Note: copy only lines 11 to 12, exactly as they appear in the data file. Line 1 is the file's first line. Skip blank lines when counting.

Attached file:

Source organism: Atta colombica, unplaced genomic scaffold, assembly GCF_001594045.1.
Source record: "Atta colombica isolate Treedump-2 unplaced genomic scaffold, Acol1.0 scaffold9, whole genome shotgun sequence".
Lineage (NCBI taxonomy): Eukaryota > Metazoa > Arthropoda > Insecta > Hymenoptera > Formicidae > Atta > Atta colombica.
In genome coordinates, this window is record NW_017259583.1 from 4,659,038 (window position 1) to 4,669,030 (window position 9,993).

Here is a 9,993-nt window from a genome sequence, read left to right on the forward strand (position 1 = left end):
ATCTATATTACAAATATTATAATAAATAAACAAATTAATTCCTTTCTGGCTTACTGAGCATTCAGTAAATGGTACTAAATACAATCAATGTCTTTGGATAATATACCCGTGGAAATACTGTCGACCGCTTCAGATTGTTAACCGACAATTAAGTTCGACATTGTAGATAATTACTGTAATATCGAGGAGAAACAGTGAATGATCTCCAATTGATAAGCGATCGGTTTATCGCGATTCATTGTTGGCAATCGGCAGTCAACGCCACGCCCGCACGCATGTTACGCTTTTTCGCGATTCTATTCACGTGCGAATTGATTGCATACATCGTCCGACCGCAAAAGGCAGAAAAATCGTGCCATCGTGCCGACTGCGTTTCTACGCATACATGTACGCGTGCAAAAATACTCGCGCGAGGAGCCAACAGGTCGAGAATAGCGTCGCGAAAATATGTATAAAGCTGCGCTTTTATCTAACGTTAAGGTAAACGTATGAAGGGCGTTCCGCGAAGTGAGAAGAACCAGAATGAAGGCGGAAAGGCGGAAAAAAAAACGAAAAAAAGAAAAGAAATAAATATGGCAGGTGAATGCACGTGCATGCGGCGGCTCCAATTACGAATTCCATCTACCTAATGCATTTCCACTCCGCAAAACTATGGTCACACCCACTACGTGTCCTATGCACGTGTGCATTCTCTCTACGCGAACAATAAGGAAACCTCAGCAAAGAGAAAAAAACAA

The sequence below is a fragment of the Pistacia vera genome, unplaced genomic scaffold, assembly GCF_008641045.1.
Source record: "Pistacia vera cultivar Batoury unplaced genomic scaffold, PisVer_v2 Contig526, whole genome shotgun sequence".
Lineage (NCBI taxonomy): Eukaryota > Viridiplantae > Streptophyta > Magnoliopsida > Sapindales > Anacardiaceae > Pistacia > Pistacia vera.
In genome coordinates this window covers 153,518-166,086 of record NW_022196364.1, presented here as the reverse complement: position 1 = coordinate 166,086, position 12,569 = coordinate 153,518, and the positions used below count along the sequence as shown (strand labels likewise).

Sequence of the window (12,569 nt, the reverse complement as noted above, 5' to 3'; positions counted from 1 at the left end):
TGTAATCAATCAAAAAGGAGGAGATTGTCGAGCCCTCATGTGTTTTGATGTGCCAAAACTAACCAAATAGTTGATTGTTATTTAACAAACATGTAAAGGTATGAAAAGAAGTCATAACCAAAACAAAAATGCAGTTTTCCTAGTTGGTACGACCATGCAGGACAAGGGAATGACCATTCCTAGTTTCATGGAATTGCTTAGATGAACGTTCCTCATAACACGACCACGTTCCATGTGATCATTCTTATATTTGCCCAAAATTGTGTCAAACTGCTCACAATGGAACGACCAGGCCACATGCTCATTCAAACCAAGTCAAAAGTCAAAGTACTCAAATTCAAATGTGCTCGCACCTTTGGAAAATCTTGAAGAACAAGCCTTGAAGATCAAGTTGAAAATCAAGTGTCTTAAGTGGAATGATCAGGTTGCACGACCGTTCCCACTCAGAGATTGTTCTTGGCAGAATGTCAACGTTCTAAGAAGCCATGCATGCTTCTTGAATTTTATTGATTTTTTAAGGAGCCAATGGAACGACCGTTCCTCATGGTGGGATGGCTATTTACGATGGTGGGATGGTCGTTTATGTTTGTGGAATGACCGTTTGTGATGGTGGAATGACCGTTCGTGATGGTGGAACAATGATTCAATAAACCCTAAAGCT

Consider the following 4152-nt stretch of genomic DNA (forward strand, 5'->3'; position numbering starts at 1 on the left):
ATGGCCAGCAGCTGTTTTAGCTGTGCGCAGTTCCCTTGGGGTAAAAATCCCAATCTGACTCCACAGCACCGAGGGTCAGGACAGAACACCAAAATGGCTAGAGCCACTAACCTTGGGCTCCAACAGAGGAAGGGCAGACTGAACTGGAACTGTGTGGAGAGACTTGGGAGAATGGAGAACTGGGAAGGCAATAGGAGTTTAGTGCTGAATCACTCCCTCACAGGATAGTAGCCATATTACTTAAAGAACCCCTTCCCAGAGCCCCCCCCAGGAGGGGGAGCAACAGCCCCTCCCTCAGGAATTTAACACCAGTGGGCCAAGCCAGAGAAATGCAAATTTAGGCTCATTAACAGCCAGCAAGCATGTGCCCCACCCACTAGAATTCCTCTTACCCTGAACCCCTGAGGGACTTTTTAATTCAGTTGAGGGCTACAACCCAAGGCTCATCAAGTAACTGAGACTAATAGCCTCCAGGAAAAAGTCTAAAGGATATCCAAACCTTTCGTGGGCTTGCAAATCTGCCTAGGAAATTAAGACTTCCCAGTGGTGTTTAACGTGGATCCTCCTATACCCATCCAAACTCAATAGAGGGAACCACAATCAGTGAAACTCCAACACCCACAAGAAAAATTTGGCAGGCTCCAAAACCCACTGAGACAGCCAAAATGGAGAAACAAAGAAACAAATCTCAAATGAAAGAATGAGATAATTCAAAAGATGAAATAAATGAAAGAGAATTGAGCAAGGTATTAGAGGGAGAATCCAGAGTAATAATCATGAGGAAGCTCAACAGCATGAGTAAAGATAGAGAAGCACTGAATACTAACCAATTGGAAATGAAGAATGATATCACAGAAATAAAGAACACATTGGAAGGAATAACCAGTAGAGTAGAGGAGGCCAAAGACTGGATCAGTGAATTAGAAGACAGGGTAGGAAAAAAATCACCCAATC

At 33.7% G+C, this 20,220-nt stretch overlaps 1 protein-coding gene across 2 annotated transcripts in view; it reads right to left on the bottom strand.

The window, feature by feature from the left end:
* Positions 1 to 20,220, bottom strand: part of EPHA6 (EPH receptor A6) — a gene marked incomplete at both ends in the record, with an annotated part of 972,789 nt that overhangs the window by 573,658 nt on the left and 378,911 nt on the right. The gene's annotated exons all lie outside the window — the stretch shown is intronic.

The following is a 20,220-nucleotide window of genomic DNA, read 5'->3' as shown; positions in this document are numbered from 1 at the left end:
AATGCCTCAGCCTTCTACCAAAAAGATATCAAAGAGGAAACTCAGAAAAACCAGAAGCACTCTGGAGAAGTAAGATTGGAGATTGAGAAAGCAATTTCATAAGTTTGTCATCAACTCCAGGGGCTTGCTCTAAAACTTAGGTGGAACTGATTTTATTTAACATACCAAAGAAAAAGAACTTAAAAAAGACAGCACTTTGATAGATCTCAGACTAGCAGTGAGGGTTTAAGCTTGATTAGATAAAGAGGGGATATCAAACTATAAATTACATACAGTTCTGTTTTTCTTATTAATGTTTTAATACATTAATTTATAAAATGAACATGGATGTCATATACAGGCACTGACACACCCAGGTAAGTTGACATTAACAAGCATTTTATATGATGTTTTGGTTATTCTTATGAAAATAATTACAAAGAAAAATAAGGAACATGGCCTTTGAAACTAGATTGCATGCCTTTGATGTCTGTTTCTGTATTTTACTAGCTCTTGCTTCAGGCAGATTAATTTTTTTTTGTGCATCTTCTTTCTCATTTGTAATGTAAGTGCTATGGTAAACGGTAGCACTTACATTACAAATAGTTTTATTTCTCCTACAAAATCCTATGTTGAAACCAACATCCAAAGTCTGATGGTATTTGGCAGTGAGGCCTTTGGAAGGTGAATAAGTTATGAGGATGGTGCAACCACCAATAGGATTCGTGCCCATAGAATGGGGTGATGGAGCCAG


Sequence of the window (12,569 nt, the reverse complement as noted above, 5' to 3'; positions counted from 1 at the left end):
TGTAATCAATCAAAAAGGAGGAGATTGTCGAGCCCTCATGTGTTTTGATGTGCCAAAACTAACCAAATAGTTGATTGTTATTTAACAAACATGTAAAGGTATGAAAAGAAGTCATAACCAAAACAAAAATGCAGTTTTCCTAGTTGGTACGACCATGCAGGACAAGGGAATGACCATTCCTAGTTTCATGGAATTGCTTAGATGAACGTTCCTCATAACACGACCACGTTCCATGTGATCATTCTTATATTTGCCCAAAATTGTGTCAAACTGCTCACAATGGAACGACCAGGCCACATGCTCATTCAAACCAAGTCAAAAGTCAAAGTACTCAAATTCAAATGTGCTCGCACCTTTGGAAAATCTTGAAGAACAAGCCTTGAAGATCAAGTTGAAAATCAAGTGTCTTAAGTGGAATGATCAGGTTGCACGACCGTTCCCACTCAGAGATTGTTCTTGGCAGAATGTCAACGTTCTAAGAAGCCATGCATGCTTCTTGAATTTTATTGATTTTTTAAGGAGCCAATGGAACGACCGTTCCTCATGGTGGGATGGCTATTTACGATGGTGGGATGGTCGTTTATGTTTGTGGAATGACCGTTTGTGATGGTGGAATGACCGTTCGTGATGGTGGAACAATGATTCAATAAACCCTAAAGCT